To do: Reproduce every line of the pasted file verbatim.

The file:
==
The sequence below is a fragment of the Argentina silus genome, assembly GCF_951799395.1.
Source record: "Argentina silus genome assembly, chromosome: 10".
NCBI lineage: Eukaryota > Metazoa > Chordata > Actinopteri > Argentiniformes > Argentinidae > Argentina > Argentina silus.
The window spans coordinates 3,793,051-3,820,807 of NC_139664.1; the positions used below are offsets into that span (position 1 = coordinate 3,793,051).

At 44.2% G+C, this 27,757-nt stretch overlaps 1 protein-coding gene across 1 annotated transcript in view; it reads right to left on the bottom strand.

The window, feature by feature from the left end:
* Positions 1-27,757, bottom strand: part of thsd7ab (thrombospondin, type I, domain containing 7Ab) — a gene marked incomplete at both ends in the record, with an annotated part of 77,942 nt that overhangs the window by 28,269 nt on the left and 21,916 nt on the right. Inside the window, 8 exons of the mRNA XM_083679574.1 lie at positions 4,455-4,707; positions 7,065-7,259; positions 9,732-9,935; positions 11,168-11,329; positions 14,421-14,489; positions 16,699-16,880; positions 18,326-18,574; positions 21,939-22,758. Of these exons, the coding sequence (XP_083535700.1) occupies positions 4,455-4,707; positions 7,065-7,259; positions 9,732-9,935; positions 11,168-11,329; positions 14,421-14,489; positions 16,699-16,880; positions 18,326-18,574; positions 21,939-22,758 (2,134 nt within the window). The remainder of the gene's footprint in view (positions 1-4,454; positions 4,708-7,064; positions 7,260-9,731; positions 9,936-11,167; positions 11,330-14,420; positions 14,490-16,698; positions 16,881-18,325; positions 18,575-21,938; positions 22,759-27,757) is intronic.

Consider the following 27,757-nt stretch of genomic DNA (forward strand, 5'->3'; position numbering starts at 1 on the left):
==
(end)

The sequence below is a fragment of the Argentina silus genome, assembly GCF_951799395.1.
Source record: "Argentina silus genome assembly, chromosome: 10".
NCBI lineage: Eukaryota > Metazoa > Chordata > Actinopteri > Argentiniformes > Argentinidae > Argentina > Argentina silus.
The window spans coordinates 3,793,051-3,820,807 of NC_139664.1; the positions used below are offsets into that span (position 1 = coordinate 3,793,051).

At 44.2% G+C, this 27,757-nt stretch overlaps 1 protein-coding gene across 1 annotated transcript in view; it reads right to left on the bottom strand.

The window, feature by feature from the left end:
* Positions 1-27,757, bottom strand: part of thsd7ab (thrombospondin, type I, domain containing 7Ab) — a gene marked incomplete at both ends in the record, with an annotated part of 77,942 nt that overhangs the window by 28,269 nt on the left and 21,916 nt on the right. Inside the window, 8 exons of the mRNA XM_083679574.1 lie at positions 4,455-4,707; positions 7,065-7,259; positions 9,732-9,935; positions 11,168-11,329; positions 14,421-14,489; positions 16,699-16,880; positions 18,326-18,574; positions 21,939-22,758. Of these exons, the coding sequence (XP_083535700.1) occupies positions 4,455-4,707; positions 7,065-7,259; positions 9,732-9,935; positions 11,168-11,329; positions 14,421-14,489; positions 16,699-16,880; positions 18,326-18,574; positions 21,939-22,758 (2,134 nt within the window). The remainder of the gene's footprint in view (positions 1-4,454; positions 4,708-7,064; positions 7,260-9,731; positions 9,936-11,167; positions 11,330-14,420; positions 14,490-16,698; positions 16,881-18,325; positions 18,575-21,938; positions 22,759-27,757) is intronic.

Consider the following 27,757-nt stretch of genomic DNA (forward strand, 5'->3'; position numbering starts at 1 on the left):